Still, the irony in one of show biz's shrillest Bush-bashers finding Hillary insufficiently leftwing is delicious. That Maher, who is so impressed with his own critical thinking skills, should take a page from the caconymic 9/11 "truth" movement, the irrational fact-free cranks he delights in mocking, is also richly satisfying. But, for lovers of irony, there's more where that came from.

A dispassionate attempt to make sense of the startling Clinton victory that is particularly worthy of attention is Farhad Manjoo's piece on Salon.com. Manjoo analyzes the claim advanced by an anonymous Ron Paul supporter that the disparity between the results in counties that count votes by hand and counties that count by computer suggests vote fraud. It is true that Hillary did better in counties that used Diebold software to count ballots, but Hillary's strength was in the large counties, the ones most likely to use computers. Summing up the case against vote fraud, Manjoo wrote :

"Even more interesting is the third table on this page, which shows how the candidates did in places with more than 1,500 votes. Here, Clinton, not Obama, did better in hand-count areas-a lot better, 44.17 percent to Obama's 31.61 percent. Meanwhile, in similarly large counties where machines counted the vote, Clinton's margin was smaller -- 40.28 percent to Obama's 35.96 percent.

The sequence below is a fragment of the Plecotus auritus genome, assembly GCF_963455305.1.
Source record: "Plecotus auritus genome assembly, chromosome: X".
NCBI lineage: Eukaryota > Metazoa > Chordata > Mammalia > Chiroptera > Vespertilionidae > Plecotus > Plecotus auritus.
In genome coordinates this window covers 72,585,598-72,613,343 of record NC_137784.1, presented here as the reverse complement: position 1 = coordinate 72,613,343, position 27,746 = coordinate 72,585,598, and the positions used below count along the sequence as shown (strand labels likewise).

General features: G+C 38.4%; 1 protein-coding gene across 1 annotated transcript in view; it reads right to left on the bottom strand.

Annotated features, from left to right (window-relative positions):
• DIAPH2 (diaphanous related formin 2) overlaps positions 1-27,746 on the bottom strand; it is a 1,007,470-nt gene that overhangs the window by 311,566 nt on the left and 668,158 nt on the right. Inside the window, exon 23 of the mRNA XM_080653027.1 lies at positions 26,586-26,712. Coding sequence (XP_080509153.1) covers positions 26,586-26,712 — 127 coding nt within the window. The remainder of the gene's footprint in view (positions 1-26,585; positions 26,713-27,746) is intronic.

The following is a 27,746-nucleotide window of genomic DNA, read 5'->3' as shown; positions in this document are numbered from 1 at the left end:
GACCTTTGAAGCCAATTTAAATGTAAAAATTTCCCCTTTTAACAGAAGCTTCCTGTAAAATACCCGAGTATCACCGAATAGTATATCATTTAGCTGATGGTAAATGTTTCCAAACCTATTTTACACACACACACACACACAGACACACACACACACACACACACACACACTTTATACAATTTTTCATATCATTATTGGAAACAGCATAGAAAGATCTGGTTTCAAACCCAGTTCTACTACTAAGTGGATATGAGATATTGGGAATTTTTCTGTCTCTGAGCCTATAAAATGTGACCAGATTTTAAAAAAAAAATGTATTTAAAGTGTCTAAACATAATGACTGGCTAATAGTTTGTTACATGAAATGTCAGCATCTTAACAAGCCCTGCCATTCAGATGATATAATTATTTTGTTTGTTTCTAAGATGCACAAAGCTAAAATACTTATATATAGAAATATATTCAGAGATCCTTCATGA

"Let me say that again: In large areas, Clinton did better in places where votes were counted by hand than where votes were counted by machine. Does that mean that it was Clinton who was robbed, in these places, by voting machines?

"Almost certainly not. All of these variances are much more plausibly the product of differing demographics. If you check out the county-by-county results, it's possible to find many counties where Obama won handily even despite Diebold (Amherst, for instance, which uses optical-scan voting and where he got 44.68 percent; if the Diebold machines were hacked for Clinton, they didn't do much good there).

"At the same time, Clinton won in many areas that manually count their votes-she got 44.44 percent in Boscawen, 43.93 percent in Carroll, 43.52 percent in Charleston, and on and on."

Dispelling the rumor that exit polls projected an Obama win, Manjoo quotes Daniel Merkle, the head of the ABC News "decision desk as saying that the data indicated "a very close race on the Democratic side."